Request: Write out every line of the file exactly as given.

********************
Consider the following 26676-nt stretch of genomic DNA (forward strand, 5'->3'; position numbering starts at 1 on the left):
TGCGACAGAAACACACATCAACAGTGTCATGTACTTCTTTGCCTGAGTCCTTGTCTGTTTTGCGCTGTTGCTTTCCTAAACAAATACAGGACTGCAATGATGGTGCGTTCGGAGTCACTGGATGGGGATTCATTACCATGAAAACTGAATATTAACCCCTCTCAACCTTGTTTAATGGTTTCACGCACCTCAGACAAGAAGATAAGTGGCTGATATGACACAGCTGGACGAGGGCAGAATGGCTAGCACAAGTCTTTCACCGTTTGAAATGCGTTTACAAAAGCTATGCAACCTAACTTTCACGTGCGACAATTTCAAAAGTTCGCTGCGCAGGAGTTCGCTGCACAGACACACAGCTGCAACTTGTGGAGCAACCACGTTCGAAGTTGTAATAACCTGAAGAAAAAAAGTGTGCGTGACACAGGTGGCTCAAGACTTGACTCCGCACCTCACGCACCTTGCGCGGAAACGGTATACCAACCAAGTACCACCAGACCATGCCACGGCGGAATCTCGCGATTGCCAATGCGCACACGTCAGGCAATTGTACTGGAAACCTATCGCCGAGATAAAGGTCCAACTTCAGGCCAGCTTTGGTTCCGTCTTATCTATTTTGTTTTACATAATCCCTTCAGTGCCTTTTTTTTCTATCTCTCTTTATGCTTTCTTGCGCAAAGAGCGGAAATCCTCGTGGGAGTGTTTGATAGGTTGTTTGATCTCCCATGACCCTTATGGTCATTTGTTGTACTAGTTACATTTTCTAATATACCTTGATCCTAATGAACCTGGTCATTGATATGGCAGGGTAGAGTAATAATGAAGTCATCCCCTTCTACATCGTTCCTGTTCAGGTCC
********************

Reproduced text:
Consider the following 26676-nt stretch of genomic DNA (forward strand, 5'->3'; position numbering starts at 1 on the left):
TGCGACAGAAACACACATCAACAGTGTCATGTACTTCTTTGCCTGAGTCCTTGTCTGTTTTGCGCTGTTGCTTTCCTAAACAAATACAGGACTGCAATGATGGTGCGTTCGGAGTCACTGGATGGGGATTCATTACCATGAAAACTGAATATTAACCCCTCTCAACCTTGTTTAATGGTTTCACGCACCTCAGACAAGAAGATAAGTGGCTGATATGACACAGCTGGACGAGGGCAGAATGGCTAGCACAAGTCTTTCACCGTTTGAAATGCGTTTACAAAAGCTATGCAACCTAACTTTCACGTGCGACAATTTCAAAAGTTCGCTGCGCAGGAGTTCGCTGCACAGACACACAGCTGCAACTTGTGGAGCAACCACGTTCGAAGTTGTAATAACCTGAAGAAAAAAAGTGTGCGTGACACAGGTGGCTCAAGACTTGACTCCGCACCTCACGCACCTTGCGCGGAAACGGTATACCAACCAAGTACCACCAGACCATGCCACGGCGGAATCTCGCGATTGCCAATGCGCACACGTCAGGCAATTGTACTGGAAACCTATCGCCGAGATAAAGGTCCAACTTCAGGCCAGCTTTGGTTCCGTCTTATCTATTTTGTTTTACATAATCCCTTCAGTGCCTTTTTTTTCTATCTCTCTTTATGCTTTCTTGCGCAAAGAGCGGAAATCCTCGTGGGAGTGTTTGATAGGTTGTTTGATCTCCCATGACCCTTATGGTCATTTGTTGTACTAGTTACATTTTCTAATATACCTTGATCCTAATGAACCTGGTCATTGATATGGCAGGGTAGAGTAATAATGAAGTCATCCCCTTCTACATCGTTCCTGTTCAGGTCC